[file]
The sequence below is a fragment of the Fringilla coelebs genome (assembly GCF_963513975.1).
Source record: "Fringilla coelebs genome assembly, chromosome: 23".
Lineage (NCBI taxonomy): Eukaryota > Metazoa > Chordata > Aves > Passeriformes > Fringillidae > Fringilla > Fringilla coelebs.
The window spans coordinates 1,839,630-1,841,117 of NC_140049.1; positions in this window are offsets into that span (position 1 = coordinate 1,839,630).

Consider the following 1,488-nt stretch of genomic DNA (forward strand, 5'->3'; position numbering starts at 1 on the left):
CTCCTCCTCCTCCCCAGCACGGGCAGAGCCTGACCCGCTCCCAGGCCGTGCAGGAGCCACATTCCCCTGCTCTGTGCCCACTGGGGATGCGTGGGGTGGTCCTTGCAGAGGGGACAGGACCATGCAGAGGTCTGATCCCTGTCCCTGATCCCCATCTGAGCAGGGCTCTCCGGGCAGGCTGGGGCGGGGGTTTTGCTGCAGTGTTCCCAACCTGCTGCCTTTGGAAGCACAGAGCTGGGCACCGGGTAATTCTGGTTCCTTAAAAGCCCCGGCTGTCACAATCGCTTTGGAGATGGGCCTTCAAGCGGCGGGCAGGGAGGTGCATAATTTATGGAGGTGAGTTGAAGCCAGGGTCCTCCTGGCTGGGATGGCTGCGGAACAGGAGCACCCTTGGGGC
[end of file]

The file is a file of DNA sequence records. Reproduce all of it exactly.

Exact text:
The sequence below is a fragment of the Fringilla coelebs genome (assembly GCF_963513975.1).
Source record: "Fringilla coelebs genome assembly, chromosome: 23".
Lineage (NCBI taxonomy): Eukaryota > Metazoa > Chordata > Aves > Passeriformes > Fringillidae > Fringilla > Fringilla coelebs.
The window spans coordinates 1,839,630-1,841,117 of NC_140049.1; positions in this window are offsets into that span (position 1 = coordinate 1,839,630).

Consider the following 1,488-nt stretch of genomic DNA (forward strand, 5'->3'; position numbering starts at 1 on the left):
CTCCTCCTCCTCCCCAGCACGGGCAGAGCCTGACCCGCTCCCAGGCCGTGCAGGAGCCACATTCCCCTGCTCTGTGCCCACTGGGGATGCGTGGGGTGGTCCTTGCAGAGGGGACAGGACCATGCAGAGGTCTGATCCCTGTCCCTGATCCCCATCTGAGCAGGGCTCTCCGGGCAGGCTGGGGCGGGGGTTTTGCTGCAGTGTTCCCAACCTGCTGCCTTTGGAAGCACAGAGCTGGGCACCGGGTAATTCTGGTTCCTTAAAAGCCCCGGCTGTCACAATCGCTTTGGAGATGGGCCTTCAAGCGGCGGGCAGGGAGGTGCATAATTTATGGAGGTGAGTTGAAGCCAGGGTCCTCCTGGCTGGGATGGCTGCGGAACAGGAGCACCCTTGGGGC